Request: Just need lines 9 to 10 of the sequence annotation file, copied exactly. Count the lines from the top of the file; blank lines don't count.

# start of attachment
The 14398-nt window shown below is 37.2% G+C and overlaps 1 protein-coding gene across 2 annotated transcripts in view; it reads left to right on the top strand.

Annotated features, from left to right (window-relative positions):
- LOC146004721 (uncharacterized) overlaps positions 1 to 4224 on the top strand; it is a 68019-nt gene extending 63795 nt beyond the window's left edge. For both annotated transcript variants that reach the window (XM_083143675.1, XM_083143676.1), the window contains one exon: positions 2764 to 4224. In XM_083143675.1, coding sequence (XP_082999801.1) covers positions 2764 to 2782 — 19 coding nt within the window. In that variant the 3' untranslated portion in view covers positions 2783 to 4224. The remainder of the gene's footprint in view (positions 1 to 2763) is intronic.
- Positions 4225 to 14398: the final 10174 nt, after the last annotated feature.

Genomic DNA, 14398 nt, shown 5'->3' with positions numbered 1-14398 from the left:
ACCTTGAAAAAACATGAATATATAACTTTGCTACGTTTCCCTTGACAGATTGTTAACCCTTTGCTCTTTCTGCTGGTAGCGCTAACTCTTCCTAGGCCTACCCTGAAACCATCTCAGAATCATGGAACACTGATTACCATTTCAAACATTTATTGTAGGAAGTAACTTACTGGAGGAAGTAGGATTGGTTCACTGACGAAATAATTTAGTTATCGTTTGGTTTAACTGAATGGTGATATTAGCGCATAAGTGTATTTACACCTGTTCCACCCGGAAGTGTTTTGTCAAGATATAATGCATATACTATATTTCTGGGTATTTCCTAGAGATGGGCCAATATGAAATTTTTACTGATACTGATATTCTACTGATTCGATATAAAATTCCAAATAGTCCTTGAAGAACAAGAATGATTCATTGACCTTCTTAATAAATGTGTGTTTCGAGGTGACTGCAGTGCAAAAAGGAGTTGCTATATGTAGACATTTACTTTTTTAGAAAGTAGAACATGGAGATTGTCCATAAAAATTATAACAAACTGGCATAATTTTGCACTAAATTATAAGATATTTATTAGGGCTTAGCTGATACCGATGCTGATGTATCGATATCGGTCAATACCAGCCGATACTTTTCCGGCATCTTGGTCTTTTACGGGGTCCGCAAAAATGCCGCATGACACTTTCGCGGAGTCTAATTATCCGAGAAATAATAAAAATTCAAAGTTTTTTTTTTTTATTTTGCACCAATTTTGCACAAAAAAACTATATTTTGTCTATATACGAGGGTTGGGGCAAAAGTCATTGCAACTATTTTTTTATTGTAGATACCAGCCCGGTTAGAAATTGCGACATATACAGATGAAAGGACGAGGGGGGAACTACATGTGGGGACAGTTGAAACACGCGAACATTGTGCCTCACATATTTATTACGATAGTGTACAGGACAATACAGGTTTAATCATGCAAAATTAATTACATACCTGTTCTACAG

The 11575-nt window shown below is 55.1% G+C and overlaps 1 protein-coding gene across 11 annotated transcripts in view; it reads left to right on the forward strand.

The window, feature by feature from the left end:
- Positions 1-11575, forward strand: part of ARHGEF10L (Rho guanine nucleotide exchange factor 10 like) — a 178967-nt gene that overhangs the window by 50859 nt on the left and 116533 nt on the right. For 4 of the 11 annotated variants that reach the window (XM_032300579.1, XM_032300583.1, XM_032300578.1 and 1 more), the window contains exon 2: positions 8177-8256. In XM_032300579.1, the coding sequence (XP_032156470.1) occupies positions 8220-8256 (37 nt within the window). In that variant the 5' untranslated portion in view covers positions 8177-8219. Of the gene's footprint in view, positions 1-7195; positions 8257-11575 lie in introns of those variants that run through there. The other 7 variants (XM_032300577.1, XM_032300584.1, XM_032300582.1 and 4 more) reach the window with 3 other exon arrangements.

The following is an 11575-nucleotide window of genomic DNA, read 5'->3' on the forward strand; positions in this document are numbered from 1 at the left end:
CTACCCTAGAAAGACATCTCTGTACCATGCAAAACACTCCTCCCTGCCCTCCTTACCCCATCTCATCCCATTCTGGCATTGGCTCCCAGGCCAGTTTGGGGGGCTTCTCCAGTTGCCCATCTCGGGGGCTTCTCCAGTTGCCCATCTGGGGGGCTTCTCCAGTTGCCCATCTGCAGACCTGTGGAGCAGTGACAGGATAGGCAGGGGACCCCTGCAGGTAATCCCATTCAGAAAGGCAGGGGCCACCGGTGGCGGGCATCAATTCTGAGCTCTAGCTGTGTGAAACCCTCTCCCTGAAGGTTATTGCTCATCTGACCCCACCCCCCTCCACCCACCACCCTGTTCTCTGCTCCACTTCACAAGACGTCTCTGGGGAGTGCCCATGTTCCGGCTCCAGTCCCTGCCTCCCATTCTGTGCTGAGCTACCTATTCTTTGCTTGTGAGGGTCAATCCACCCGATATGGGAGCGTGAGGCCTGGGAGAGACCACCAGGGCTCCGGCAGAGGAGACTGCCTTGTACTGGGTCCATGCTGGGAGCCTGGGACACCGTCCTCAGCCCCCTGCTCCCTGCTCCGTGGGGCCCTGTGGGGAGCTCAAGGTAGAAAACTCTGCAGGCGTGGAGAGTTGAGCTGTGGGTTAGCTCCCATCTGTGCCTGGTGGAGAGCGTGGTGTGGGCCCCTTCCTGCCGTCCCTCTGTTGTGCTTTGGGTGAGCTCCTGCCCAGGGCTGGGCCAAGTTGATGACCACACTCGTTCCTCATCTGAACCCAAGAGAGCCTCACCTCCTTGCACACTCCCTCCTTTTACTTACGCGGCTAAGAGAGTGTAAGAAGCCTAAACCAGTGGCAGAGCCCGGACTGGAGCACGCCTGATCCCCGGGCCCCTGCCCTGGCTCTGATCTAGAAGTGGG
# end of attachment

- Positions 1-11575, forward strand: part of ARHGEF10L (Rho guanine nucleotide exchange factor 10 like) — a 178967-nt gene that overhangs the window by 50859 nt on the left and 116533 nt on the right. For 4 of the 11 annotated variants that reach the window (XM_032300579.1, XM_032300583.1, XM_032300578.1 and 1 more), the window contains exon 2: positions 8177-8256. In XM_032300579.1, the coding sequence (XP_032156470.1) occupies positions 8220-8256 (37 nt within the window). In that variant the 5' untranslated portion in view covers positions 8177-8219. Of the gene's footprint in view, positions 1-7195; positions 8257-11575 lie in introns of those variants that run through there. The other 7 variants (XM_032300577.1, XM_032300584.1, XM_032300582.1 and 4 more) reach the window with 3 other exon arrangements.

The following is an 11575-nucleotide window of genomic DNA, read 5'->3' on the forward strand; positions in this document are numbered from 1 at the left end: